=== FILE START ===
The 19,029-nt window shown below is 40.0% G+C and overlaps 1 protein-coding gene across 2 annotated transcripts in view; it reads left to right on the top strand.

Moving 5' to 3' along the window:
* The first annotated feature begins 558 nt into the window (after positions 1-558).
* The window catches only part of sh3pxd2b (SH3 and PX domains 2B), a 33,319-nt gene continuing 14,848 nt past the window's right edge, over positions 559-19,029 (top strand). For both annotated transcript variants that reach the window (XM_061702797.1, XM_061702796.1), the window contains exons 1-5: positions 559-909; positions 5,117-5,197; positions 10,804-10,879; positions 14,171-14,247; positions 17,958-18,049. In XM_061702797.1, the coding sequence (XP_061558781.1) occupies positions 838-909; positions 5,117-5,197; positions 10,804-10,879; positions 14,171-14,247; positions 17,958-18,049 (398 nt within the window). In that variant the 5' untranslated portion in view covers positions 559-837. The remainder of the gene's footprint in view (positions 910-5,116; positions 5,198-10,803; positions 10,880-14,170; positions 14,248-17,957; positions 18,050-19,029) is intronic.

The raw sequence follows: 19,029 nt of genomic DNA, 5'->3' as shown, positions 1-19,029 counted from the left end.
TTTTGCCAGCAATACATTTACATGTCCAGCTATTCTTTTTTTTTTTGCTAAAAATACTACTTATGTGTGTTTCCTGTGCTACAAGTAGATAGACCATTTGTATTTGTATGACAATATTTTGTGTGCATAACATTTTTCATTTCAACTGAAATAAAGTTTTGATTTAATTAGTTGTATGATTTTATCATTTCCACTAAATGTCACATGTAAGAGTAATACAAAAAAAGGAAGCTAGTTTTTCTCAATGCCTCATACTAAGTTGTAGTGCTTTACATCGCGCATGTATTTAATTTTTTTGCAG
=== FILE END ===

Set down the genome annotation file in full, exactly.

The 19,029-nt window shown below is 40.0% G+C and overlaps 1 protein-coding gene across 2 annotated transcripts in view; it reads left to right on the top strand.

Moving 5' to 3' along the window:
* The first annotated feature begins 558 nt into the window (after positions 1-558).
* The window catches only part of sh3pxd2b (SH3 and PX domains 2B), a 33,319-nt gene continuing 14,848 nt past the window's right edge, over positions 559-19,029 (top strand). For both annotated transcript variants that reach the window (XM_061702797.1, XM_061702796.1), the window contains exons 1-5: positions 559-909; positions 5,117-5,197; positions 10,804-10,879; positions 14,171-14,247; positions 17,958-18,049. In XM_061702797.1, the coding sequence (XP_061558781.1) occupies positions 838-909; positions 5,117-5,197; positions 10,804-10,879; positions 14,171-14,247; positions 17,958-18,049 (398 nt within the window). In that variant the 5' untranslated portion in view covers positions 559-837. The remainder of the gene's footprint in view (positions 910-5,116; positions 5,198-10,803; positions 10,880-14,170; positions 14,248-17,957; positions 18,050-19,029) is intronic.

The raw sequence follows: 19,029 nt of genomic DNA, 5'->3' as shown, positions 1-19,029 counted from the left end.
TTTTGCCAGCAATACATTTACATGTCCAGCTATTCTTTTTTTTTTTGCTAAAAATACTACTTATGTGTGTTTCCTGTGCTACAAGTAGATAGACCATTTGTATTTGTATGACAATATTTTGTGTGCATAACATTTTTCATTTCAACTGAAATAAAGTTTTGATTTAATTAGTTGTATGATTTTATCATTTCCACTAAATGTCACATGTAAGAGTAATACAAAAAAAGGAAGCTAGTTTTTCTCAATGCCTCATACTAAGTTGTAGTGCTTTACATCGCGCATGTATTTAATTTTTTTGCAG